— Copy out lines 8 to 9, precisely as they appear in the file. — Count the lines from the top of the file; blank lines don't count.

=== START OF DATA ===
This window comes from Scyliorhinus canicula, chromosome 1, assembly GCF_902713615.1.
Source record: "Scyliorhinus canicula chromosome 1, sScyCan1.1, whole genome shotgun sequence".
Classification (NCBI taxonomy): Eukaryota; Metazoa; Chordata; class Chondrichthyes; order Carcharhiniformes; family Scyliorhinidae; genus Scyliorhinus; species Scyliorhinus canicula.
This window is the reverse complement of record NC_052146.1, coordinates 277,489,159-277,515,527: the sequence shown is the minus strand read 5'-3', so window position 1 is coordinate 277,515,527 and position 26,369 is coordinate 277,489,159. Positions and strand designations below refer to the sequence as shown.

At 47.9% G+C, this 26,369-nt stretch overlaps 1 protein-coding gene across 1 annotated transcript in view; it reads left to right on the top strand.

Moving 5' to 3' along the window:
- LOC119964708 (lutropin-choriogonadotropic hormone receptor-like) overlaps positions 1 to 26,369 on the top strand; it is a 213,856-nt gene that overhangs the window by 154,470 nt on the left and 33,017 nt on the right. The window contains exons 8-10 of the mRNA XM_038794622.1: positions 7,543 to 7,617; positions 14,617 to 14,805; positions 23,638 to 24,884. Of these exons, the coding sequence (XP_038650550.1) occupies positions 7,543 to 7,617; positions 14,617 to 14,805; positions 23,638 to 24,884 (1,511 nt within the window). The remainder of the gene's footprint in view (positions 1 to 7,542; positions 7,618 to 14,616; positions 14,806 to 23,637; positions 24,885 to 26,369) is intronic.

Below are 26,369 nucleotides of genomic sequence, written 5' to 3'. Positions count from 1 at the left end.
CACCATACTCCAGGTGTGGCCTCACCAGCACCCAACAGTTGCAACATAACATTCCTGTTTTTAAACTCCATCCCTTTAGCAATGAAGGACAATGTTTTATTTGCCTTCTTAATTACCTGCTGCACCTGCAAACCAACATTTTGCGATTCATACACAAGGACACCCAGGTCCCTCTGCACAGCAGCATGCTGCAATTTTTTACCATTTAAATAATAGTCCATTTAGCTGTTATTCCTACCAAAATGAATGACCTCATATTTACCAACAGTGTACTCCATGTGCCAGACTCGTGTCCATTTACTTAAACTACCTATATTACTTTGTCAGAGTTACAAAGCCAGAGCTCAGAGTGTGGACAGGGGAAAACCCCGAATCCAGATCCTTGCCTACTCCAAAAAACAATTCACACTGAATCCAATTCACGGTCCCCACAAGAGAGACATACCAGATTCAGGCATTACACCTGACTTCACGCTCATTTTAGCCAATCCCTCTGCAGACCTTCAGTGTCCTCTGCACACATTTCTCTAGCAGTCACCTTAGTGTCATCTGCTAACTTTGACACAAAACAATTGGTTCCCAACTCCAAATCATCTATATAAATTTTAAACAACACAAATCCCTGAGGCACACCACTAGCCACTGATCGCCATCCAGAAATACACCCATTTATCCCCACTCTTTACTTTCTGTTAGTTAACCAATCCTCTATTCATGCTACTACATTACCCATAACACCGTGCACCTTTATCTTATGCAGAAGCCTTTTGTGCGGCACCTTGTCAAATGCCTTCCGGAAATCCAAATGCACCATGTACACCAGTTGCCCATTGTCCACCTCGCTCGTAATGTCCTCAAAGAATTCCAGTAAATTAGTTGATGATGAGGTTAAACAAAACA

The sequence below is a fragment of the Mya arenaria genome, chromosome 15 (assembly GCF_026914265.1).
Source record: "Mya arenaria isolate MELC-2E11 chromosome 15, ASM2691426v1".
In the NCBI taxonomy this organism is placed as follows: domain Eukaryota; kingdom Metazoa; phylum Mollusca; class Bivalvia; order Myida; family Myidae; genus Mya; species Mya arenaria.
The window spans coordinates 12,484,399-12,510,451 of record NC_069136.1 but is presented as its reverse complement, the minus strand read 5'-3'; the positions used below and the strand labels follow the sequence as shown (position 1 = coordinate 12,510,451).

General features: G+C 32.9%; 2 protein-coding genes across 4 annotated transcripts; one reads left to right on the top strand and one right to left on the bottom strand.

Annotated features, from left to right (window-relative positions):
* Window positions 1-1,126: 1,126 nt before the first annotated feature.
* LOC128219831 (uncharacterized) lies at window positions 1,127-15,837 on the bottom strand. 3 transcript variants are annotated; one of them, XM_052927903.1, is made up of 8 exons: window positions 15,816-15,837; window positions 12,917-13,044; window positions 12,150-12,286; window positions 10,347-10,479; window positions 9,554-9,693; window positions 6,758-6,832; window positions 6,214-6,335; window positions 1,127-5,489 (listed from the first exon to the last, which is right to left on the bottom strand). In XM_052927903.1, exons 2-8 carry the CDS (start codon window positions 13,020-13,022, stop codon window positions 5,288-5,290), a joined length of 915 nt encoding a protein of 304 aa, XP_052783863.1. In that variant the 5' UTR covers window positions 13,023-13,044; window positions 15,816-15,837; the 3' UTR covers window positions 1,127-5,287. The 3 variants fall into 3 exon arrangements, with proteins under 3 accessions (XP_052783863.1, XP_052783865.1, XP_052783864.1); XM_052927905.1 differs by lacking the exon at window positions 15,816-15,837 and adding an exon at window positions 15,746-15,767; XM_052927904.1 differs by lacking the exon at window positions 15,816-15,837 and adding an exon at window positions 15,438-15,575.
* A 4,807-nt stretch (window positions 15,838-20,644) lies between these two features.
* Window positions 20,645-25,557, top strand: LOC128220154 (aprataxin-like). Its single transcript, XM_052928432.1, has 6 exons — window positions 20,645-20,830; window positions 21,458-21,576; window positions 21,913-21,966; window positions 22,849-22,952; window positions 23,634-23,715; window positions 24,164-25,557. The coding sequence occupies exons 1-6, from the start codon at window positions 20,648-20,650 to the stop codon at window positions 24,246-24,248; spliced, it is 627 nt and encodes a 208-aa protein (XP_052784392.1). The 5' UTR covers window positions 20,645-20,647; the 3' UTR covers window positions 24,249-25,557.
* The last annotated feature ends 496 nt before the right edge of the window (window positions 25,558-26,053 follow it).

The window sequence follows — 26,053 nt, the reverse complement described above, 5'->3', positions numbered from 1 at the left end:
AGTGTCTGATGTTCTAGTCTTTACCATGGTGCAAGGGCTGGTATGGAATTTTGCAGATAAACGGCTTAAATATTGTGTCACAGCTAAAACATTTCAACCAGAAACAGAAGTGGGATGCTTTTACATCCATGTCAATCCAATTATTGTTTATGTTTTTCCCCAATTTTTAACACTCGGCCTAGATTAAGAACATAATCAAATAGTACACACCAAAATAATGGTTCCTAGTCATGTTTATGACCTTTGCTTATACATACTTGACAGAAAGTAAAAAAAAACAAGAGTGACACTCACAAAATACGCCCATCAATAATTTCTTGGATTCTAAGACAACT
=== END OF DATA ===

Below are 26,369 nucleotides of genomic sequence, written 5' to 3'. Positions count from 1 at the left end.
CACCATACTCCAGGTGTGGCCTCACCAGCACCCAACAGTTGCAACATAACATTCCTGTTTTTAAACTCCATCCCTTTAGCAATGAAGGACAATGTTTTATTTGCCTTCTTAATTACCTGCTGCACCTGCAAACCAACATTTTGCGATTCATACACAAGGACACCCAGGTCCCTCTGCACAGCAGCATGCTGCAATTTTTTACCATTTAAATAATAGTCCATTTAGCTGTTATTCCTACCAAAATGAATGACCTCATATTTACCAACAGTGTACTCCATGTGCCAGACTCGTGTCCATTTACTTAAACTACCTATATTACTTTGTCAGAGTTACAAAGCCAGAGCTCAGAGTGTGGACAGGGGAAAACCCCGAATCCAGATCCTTGCCTACTCCAAAAAACAATTCACACTGAATCCAATTCACGGTCCCCACAAGAGAGACATACCAGATTCAGGCATTACACCTGACTTCACGCTCATTTTAGCCAATCCCTCTGCAGACCTTCAGTGTCCTCTGCACACATTTCTCTAGCAGTCACCTTAGTGTCATCTGCTAACTTTGACACAAAACAATTGGTTCCCAACTCCAAATCATCTATATAAATTTTAAACAACACAAATCCCTGAGGCACACCACTAGCCACTGATCGCCATCCAGAAATACACCCATTTATCCCCACTCTTTACTTTCTGTTAGTTAACCAATCCTCTATTCATGCTACTACATTACCCATAACACCGTGCACCTTTATCTTATGCAGAAGCCTTTTGTGCGGCACCTTGTCAAATGCCTTCCGGAAATCCAAATGCACCATGTACACCAGTTGCCCATTGTCCACCTCGCTCGTAATGTCCTCAAAGAATTCCAGTAAATTAGTTGATGATGAGGTTAAACAAAACA